Press witch-hunt 24 years ago
Scapegoating led to murder
By Charlie Kimber
"SCANDAL OF �600 A Week Immigrants In A Luxury Hotel", screamed the Sun. "Asian Influx Will Swamp Us", claimed the Express. "Immigrants-How Britain Is Deceived", added the Mail. These headlines are not from the press attack on refugees last week or last month. They are a selection of the racist filth that greeted refugees in 1976. The direct results of the press assault 24 years ago were racist murders, a climate of racist scapegoating and a growth in support for the British Nazis.
This is a warning for today. Racist articles and speeches fuel racist attacks. Vicious words encourage vicious actions. In May 1976 the British press announced that 250 UK passport holders of Asian origin had been expelled from the African country of Malawi and were heading for Britain. Worse, according to the press, they were put up in a luxury hotel near Gatwick airport and enjoyed every comfort while "decent British people" were left in poverty. As always with such stories, the reality was very different. The Asians had fled in terror of their lives. When they got to Britain they were dumped in the hotel without any cash or food.
They had no kitchen and could not afford so much as a bag of crisps in the hotel's bars and restaurants. They went hungry until social services eventually rescued them. None of this held back the press or politicians. They went on a ruthless search for every case that could be bent to serve the anti-immigrant cause. Television announced that immigrants in Hillingdon, west London, were being given big homes in preference to whites.
The truth was these people had been waiting 12 years for decent accommodation and had gone through exactly the same process as everyone else. The House of Commons reacted to the witch-hunt, not the reality. A Tory MP, rising star Jonathan Aitken, moved a motion noting "with concern the changing demographic character of Great Britain, particularly the continuing flow of immigrants from the New Commonwealth".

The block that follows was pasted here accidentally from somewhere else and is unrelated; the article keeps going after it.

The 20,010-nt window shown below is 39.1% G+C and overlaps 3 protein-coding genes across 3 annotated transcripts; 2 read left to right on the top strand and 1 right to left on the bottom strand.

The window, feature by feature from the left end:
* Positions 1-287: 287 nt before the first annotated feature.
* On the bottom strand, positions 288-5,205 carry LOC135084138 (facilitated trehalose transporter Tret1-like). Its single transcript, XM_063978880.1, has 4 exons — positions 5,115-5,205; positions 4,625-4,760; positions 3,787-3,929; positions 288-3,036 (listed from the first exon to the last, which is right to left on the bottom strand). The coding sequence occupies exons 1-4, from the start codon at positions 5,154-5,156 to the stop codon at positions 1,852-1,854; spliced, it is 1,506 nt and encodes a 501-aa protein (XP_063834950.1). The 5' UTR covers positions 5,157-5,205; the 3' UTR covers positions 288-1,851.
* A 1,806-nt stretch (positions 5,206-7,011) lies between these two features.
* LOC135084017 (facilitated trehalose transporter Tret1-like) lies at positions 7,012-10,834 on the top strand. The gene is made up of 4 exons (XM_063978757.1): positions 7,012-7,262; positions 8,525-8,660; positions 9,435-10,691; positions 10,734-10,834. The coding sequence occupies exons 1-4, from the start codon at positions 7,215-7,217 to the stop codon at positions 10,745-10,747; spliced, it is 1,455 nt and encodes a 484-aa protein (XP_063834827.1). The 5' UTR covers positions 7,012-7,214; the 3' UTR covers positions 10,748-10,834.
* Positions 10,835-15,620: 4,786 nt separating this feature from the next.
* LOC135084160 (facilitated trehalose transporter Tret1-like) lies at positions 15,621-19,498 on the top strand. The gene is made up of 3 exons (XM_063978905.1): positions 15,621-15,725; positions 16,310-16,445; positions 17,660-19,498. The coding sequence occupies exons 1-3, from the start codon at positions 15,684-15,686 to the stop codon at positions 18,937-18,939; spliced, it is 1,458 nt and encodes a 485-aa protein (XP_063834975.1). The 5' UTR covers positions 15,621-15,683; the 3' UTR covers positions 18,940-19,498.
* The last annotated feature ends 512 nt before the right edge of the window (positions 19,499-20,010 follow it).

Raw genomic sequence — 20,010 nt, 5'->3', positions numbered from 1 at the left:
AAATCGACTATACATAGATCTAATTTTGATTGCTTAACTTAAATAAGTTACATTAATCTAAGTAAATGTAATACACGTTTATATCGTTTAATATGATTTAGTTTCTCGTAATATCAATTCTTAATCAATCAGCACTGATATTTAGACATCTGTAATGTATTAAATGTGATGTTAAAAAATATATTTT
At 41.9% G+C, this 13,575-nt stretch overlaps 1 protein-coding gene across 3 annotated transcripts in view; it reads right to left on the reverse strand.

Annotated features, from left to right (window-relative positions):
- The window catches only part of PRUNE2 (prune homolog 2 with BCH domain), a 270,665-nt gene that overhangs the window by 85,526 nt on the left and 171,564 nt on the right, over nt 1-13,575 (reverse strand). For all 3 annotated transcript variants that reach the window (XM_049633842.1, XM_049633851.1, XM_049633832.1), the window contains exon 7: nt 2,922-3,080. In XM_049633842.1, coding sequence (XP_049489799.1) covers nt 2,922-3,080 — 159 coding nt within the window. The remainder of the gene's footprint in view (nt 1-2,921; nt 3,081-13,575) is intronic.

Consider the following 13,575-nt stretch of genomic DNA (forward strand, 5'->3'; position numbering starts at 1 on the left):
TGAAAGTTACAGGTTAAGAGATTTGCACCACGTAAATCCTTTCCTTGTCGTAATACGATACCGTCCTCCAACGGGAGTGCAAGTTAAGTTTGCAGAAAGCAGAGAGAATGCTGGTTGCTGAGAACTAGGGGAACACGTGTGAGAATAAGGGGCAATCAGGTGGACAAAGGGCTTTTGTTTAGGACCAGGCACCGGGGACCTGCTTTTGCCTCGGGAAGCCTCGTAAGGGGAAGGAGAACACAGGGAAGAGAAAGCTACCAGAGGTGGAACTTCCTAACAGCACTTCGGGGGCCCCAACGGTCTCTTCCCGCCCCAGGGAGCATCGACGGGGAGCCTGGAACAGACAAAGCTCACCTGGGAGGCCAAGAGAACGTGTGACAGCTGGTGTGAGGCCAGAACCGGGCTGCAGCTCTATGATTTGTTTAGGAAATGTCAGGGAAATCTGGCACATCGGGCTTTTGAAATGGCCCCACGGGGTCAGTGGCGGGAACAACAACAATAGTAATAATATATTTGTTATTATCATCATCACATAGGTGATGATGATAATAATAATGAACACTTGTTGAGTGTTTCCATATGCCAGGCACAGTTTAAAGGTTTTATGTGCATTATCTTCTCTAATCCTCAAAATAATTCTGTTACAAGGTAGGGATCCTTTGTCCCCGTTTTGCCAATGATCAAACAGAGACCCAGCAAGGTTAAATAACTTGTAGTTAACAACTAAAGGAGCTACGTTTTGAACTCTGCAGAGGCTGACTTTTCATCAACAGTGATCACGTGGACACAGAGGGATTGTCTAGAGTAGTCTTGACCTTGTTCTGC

He was backed by Labour right winger Bob Mellish, who expressed outrage at the entry of the Malawi Asians and said, "Problems at local level will become worse and worse for our own people unless something is done." Enoch Powell, who had whipped up hatred of black immigrants with his "rivers of blood" speech eight years earlier, now denounced the "limitless increase in the coloured population in English cities".
Labour home secretary Roy Jenkins responded by saying it was government policy to "root out" illegal immigrants and overstayers. Aitken's motion was passed without a division. A wave of attacks against Asians followed, almost on a daily basis. Eighteen year old Gurdip Singh Chaggar was set upon by a gang of white youths and stabbed to death outside the Dominion cinema in Southall, west London. Dragged
A week later three Asian youths were attacked on an Underground train in east London. In September a 76 year old woman, Mohan Dev Gautam, was dragged from her home in Leamington Spa and her clothes set alight. Before she died she told her family that the attack had been carried out by white youths. The police said the death was suicide.
At least four Asians, including Altab Ali, were murdered in east London by white gangs in the two years after the "Malawi Asians" scare. There were dozens of cases where Asians had their windows smashed or fireworks pushed through their doors, as well as physical assaults. The Nazis went on the offensive, revelling in the racist climate created by the press and politicians.
The Nazi National Front (NF) grabbed nearly 3,000 votes, 7 percent of the poll, at the Walsall by-election in November 1976. At the Greater London Council elections of 1977 the NF polled 117,000 votes and threatened to replace the Liberals as the third party. In January 1978 Judge McKinnon ruled that Kingsley Read's comment on Chaggar's death-"One down, one million to go"-did not constitute incitement to racial hatred. Read was the head of the fascist National Party.
At the same time Tory party leader Margaret Thatcher used the run-up to the local elections to say her party would "finally see an end to immigration, for this country might be rather swamped by people with a different culture". The press witch-hunt, the racist attacks and the growth of the National Front all occurred against the background of the increasing unpopularity of a Labour government.
As the press launched its attacks on immigrants, Socialist Worker responded with the front page "They're Welcome Here". The paper rushed out thousands of stickers saying, "Don't be fooled. Unemployment is caused by the bosses and the government, not by black workers", and, "Don't be fooled. In the 30s they blamed the Jews. Today they blame the blacks". It is just this sort of propaganda we need again now.